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monocle and comments

Dan Hill has a wonderful posting of Monocle design notes. There’s much good and thought-provoking stuff in there, particularly if you are interested in text as a medium, and the thinking behind the next generation of media, which sees web and print as different, and complementary, and builds both accordingly. This struck me particularly for some reason:

In terms of user generated content, or user discussion of Monocle pieces, my view was that we didn’t need comments on the site as people increasingly have their own spaces to talk, discuss, comment – whether that’s blogs and discussion fora, or the social software of Facebook et al. So a more progressive approach would be to ensure that everything is linkable and kept online – with clean, permanent URL structures – thus encouraging people to point to articles from the comfort of their own sites. At some point, we could begin to aggregate responses to Monocle editorial, Technorati-style, perhaps (it’s a development of a strategy I’d outlined at the BBC, which there was also predicated on ‘tear-off strips’ of content as well, enabling people to grab BBC media and build a blog entry around it).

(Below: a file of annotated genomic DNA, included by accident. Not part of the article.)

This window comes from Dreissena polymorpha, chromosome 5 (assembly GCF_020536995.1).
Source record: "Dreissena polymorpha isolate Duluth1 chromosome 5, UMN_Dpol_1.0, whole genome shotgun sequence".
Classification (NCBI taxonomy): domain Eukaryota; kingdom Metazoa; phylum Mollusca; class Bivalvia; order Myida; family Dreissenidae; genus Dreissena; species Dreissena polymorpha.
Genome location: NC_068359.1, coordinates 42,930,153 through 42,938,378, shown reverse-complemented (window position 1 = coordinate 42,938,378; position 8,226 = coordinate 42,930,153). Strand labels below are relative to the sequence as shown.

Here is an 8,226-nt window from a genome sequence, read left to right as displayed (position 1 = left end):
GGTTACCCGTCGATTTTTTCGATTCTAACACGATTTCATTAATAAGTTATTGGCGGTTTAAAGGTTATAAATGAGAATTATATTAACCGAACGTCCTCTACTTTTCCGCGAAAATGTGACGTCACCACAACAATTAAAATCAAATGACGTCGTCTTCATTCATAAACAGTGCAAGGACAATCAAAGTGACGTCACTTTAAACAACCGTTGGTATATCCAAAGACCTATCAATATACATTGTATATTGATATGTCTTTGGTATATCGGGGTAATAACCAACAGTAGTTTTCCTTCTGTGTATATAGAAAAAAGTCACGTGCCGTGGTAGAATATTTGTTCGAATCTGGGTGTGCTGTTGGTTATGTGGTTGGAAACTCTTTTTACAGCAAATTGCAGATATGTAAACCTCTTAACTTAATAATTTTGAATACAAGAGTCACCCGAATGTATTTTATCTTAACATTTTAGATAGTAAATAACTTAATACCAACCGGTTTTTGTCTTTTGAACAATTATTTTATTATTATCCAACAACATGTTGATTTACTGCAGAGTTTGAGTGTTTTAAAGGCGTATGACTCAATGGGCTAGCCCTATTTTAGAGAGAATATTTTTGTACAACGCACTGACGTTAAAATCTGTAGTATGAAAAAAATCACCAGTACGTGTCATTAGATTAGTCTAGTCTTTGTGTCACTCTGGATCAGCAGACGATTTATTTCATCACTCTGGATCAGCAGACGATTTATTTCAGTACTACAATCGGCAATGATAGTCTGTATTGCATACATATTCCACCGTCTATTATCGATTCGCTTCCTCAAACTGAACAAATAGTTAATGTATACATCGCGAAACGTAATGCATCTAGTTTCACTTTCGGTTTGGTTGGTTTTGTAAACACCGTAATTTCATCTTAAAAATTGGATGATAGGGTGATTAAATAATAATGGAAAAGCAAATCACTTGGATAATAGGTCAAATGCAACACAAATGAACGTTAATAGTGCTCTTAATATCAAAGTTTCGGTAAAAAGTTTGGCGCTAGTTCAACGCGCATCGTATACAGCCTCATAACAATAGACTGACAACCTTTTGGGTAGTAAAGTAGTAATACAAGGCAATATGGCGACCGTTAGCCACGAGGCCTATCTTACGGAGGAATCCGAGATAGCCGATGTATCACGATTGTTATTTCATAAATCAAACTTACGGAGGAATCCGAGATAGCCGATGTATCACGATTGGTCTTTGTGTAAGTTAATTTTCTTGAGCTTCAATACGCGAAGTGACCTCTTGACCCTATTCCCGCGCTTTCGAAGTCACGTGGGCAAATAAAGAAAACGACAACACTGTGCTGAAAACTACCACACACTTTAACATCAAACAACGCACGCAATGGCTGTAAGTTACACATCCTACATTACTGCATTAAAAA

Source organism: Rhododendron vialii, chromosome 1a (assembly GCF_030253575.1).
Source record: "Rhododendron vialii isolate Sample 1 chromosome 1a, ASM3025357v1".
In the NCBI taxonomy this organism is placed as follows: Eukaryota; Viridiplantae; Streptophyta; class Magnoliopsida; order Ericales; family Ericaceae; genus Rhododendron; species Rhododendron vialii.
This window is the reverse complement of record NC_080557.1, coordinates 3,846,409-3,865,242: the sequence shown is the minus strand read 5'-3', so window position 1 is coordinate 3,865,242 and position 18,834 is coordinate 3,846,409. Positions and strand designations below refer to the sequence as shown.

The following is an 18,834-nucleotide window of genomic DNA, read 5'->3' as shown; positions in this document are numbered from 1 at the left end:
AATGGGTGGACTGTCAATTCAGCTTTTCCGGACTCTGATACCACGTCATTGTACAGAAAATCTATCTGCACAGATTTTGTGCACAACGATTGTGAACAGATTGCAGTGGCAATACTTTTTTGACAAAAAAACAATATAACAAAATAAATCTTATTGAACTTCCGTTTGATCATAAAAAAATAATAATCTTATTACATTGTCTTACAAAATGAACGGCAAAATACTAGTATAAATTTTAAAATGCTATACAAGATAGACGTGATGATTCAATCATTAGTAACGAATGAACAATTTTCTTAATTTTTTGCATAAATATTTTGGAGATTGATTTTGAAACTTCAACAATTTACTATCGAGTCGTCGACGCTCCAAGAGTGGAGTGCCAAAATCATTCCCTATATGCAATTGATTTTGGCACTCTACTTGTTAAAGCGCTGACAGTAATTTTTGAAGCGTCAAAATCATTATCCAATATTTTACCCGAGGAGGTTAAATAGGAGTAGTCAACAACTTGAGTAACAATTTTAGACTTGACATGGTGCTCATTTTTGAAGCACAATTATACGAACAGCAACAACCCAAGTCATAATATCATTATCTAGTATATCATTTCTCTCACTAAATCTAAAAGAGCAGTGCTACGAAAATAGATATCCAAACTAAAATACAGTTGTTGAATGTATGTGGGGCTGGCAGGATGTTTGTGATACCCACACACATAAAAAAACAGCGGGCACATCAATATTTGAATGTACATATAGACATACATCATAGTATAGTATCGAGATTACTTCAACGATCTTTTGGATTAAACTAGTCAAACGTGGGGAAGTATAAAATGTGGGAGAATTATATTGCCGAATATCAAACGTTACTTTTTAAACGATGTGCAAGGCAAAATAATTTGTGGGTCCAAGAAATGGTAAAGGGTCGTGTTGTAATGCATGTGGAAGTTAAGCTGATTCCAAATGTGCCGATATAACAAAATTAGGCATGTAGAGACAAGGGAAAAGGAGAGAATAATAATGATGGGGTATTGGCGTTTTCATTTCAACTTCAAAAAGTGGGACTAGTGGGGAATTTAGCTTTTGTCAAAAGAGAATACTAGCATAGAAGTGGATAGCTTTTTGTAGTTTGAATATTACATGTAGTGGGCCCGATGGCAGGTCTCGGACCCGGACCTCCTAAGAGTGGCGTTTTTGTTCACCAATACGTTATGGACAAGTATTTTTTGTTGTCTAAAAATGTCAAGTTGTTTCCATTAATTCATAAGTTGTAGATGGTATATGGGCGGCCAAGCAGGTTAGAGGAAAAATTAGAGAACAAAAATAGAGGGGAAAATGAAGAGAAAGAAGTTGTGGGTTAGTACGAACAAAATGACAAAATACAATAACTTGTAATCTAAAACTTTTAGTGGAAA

Adam Greenfield wasn’t so taken by Monocle, which echoes my reaction years ago to Tyler Brulé’s previous magazine venture, Wallpaper: basically, a fancy mag for rich people who like to covet well-designed, and really expensive, things, and travel to exotic places to have experiences other people aren’t smart/rich/good-looking/adventurous/enlightened enough to contemplate. (Which is fine, but usually doesn’t interest me for all that long).

I’ve never read Monocle, and though I admire the web site, it’s never pulled me in for whatever reason. It might just be because the bespoke tailoring is for a kind of suit I don’t like to wear.